Los Angeles firefighters knew sharing graphic images of the crash that killed NBA star Kobe Bryant would get them in trouble as they were nicknamed “plutonium” and needed to be disposed of.
Sky Cornell, a public information officer for the LA County Fire Department, told a jury on Tuesday that first responders had done some damage control after it became public knowledge that they had shared photos of the helicopter crash that killed Bryant, 41, and his daughter, Gianna, 13, in 2020.
Cornell, who admitted to investigators he “wanted to see Kobe” while the photos were being shared, said an official tipped off the department what he was doing, TMZ reported.
‘Just a reminder folks, there are no secrets! One way or another, people are exposed,’ the email reads, according to Cornell.
He added that his colleague Tony Imbrenda, who admitted sharing the photos at an awards gala, called the photos “plutonium” and that he should “get rid of them”.
Sky Cornell, a public information officer for the LA County Fire Department, said an official sent an email warning them to share photos of the crash that killed Kobe Bryant.
Imbrenda, another public information officer, was grilled on Wednesday as he testified that he shared photos of the helicopter crash at the 2020 Golden Mike Awards, an awards gala of journalism in Southern California.
Cornell claimed that was when he first encountered the photos, none of which showed Bryant’s body but depicted other human remains.
Cornell told the court on Thursday that while the setting was not appropriate for sharing the graphic images, he claimed they were being used as a “training” opportunity.
Arlin Kahan, another fire official, also testified Thursday. He said he was the person who took the first photos of the accident and sent them to Imbrenda, whom Kahan described as “the one who controls the photos”.
Kahan claimed that his photos were intended to document the crash scene, not to take photos of human remains.
The widow’s attorney Vanessa Bryant refuted the claim, suggesting that it was a fire captain who took the crash photos for documentation purposes, not Kahan.
“You weren’t even a first responder,” the attorney said, according to Insider.
Kahan also claimed he intended to delete the photos once the investigation was completed.
It’s the latest in the lawsuit after Vanessa filed a lawsuit against the LA County Fire Department and the Sheriff’s Office for invasion of privacy after footage of the crash was shared by officers.
Fellow public information officer Tony Imbrenda (pictured) admitted sharing photos of the crash at an awards ceremony in 2020. He called the photos ‘plutonium
Earlier this week, LA Sheriff’s Deputy Michael Russell revealed he sent photos of the wreckage to Santa Clarita Sheriff’s Deputy Ben Sanchez a day after the incident.
Russell said he was playing the popular Call of Duty shooter with Sanchez when he told the deputy he had crime scene photos he allegedly got from his fellow deputy in Los Angeles, Joey Cruz, TMZ reported.
During his testimony, Russell also admitted to making mistakes when he initially told investigators that he shared the photos while working and that the images did not depict bodily remains.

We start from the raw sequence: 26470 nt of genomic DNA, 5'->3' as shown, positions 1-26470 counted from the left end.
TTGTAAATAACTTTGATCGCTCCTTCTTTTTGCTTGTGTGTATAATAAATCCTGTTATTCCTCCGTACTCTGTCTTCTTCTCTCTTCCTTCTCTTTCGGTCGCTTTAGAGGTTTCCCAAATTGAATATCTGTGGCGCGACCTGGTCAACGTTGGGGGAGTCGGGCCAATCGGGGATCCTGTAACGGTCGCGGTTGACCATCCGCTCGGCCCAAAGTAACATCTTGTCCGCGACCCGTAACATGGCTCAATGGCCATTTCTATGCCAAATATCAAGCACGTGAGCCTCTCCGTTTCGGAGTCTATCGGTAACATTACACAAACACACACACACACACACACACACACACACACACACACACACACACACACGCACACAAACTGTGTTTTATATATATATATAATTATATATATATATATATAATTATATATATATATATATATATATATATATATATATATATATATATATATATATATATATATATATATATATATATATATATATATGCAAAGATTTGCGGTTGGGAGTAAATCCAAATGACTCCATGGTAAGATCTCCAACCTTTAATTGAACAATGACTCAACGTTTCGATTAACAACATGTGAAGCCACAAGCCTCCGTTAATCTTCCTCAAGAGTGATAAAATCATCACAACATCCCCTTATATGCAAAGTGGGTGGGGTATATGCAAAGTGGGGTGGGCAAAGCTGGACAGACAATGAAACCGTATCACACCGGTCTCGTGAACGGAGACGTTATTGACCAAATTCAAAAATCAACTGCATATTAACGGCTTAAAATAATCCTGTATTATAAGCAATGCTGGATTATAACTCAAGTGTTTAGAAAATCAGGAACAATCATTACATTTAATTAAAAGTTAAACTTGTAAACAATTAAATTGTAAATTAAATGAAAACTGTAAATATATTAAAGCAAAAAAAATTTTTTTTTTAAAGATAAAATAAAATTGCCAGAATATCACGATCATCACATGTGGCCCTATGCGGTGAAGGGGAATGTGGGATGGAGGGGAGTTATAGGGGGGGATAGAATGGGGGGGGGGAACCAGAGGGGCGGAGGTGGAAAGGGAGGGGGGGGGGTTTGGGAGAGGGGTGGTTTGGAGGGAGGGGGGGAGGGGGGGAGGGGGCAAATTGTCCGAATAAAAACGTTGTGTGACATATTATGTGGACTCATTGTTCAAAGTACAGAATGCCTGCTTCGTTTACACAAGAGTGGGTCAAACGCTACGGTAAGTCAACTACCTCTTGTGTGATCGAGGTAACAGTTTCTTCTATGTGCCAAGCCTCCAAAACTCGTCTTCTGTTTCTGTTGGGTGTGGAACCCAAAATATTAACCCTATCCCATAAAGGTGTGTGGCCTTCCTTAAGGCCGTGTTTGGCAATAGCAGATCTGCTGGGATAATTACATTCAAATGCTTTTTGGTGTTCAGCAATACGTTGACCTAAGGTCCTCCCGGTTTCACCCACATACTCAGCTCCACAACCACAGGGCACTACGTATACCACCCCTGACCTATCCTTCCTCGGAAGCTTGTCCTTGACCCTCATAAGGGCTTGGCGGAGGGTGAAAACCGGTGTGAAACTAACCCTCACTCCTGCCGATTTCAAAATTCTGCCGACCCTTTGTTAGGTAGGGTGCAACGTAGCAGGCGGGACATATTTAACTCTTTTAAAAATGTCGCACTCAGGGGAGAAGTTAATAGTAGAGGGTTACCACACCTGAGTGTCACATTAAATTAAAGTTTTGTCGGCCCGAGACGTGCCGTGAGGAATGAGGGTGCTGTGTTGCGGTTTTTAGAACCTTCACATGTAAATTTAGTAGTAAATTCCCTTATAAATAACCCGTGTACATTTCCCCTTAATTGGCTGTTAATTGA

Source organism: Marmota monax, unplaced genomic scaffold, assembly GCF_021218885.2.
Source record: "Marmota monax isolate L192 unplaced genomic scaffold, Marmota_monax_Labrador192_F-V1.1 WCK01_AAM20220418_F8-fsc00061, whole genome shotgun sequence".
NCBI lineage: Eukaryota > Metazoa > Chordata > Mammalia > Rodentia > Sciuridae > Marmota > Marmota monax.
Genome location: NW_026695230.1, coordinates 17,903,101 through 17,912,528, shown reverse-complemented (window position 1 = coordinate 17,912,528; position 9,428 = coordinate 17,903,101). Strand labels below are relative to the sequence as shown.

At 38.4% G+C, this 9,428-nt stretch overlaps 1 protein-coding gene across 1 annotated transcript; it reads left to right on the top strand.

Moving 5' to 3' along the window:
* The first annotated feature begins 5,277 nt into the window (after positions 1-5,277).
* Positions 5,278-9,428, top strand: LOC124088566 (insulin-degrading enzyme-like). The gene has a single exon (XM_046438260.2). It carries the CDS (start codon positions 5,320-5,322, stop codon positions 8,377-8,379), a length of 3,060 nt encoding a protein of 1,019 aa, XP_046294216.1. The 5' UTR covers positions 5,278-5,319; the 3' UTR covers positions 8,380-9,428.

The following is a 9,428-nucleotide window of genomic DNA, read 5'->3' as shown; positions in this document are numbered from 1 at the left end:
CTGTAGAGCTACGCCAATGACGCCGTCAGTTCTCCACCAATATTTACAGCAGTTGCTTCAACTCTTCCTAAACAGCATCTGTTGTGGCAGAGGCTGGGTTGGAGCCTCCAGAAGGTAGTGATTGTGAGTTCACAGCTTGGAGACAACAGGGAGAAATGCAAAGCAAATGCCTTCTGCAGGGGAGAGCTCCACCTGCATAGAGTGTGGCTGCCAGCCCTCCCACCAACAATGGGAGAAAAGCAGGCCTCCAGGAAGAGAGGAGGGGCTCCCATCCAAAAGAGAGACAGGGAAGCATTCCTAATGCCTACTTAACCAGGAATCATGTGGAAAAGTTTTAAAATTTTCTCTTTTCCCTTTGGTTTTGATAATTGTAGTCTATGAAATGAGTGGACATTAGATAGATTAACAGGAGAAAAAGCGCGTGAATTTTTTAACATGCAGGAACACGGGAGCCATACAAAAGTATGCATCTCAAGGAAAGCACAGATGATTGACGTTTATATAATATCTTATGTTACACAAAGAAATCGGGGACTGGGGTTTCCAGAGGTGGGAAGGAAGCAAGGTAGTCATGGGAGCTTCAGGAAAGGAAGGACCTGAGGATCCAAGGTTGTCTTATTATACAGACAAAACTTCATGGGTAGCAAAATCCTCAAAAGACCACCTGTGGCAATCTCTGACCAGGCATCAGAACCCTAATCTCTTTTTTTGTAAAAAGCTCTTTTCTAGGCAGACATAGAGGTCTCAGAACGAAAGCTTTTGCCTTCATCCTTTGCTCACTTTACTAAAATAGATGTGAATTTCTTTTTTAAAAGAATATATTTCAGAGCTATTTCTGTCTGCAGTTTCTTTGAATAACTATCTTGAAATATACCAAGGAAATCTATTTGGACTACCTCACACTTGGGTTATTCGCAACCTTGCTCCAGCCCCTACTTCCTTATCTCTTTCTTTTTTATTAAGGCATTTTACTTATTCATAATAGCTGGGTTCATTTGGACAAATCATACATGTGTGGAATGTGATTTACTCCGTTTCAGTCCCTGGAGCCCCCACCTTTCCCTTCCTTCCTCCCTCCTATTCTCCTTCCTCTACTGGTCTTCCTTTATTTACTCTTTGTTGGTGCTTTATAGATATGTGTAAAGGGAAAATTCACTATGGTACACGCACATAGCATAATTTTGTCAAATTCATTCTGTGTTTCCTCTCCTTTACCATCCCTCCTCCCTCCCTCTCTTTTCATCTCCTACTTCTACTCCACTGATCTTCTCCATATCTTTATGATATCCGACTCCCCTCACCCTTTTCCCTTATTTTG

“I made mistakes,” he told the court, adding that he had received no disciplinary action for sharing the graphic photos.
Cruz also testified on Tuesday, admitting that he showed photos of the accident to a bartender to “relieve the stress” he was facing because of the case.
On Monday, Brian Jordan, a retired Los Angeles County firefighter, claimed he was ordered by his superiors to take photos of the helicopter crash site – orders that fire chiefs deny having ever issued.
Jordan denied sending the footage to anyone outside of the sheriff or fire department, but at times seemed confused about the events.
Brian Jordan, a retired LA County firefighter, claimed his superiors ordered him to take photos of the site of the fatal helicopter crash (pictured)
Jordan denied sending the footage to anyone outside of sheriff or fire departments
The former firefighter has repeatedly told the court that he doesn’t “really remember being at the accident” and doesn’t “remember what was up there”.
Luis Li, Vanessa’s attorney, asked why the laptop he handed over was missing a hard drive, and Jordan replied that he was unaware of what had happened.
“I have no idea,” Jordan said, but added, “I didn’t handle any device.”
When asked if he photographed the body of Gianna Bryant, he replied, according to Law and Crime: “I don’t even know who it is.”
He added: “I don’t know what I was photographing. I am here because of false allegations so please refrain from dragging my brain back to this accident.
During his two-hour testimony, Jordan asked to be excused from the witness stand three times, citing emotional trauma.
Brian Jordan, a retired firefighter, is seen testifying in Los Angeles on Monday about photos he took of the crash site in Calabasas. We left the stand three times
Vanessa Bryant (right) has filed a lawsuit seeking unspecified damages from the fire department and the sheriff’s office for the alleged misconduct
Jordan insisted that Anthony Marrone, then deputy chief, who since August 1 this year has been acting chief, told him to take the pictures.
“He said, ‘Take pictures, take pictures, take pictures,'” Jordan said, and described a stairwell he and Marrone were standing in when the order was given.
Jordan added: “Maybe that’s the only time I should have been insubordinate.” Marrone, in sworn testimony provided in August 2020, denied ordering Jordan to take any photos.
He said he asked everyone not to photograph the crash victims “because taking such pictures would not be fair or appropriate”.
Vanessa Bryant is seeking unspecified damages from the fire department and the sheriff’s office.
The trial is expected to last another week.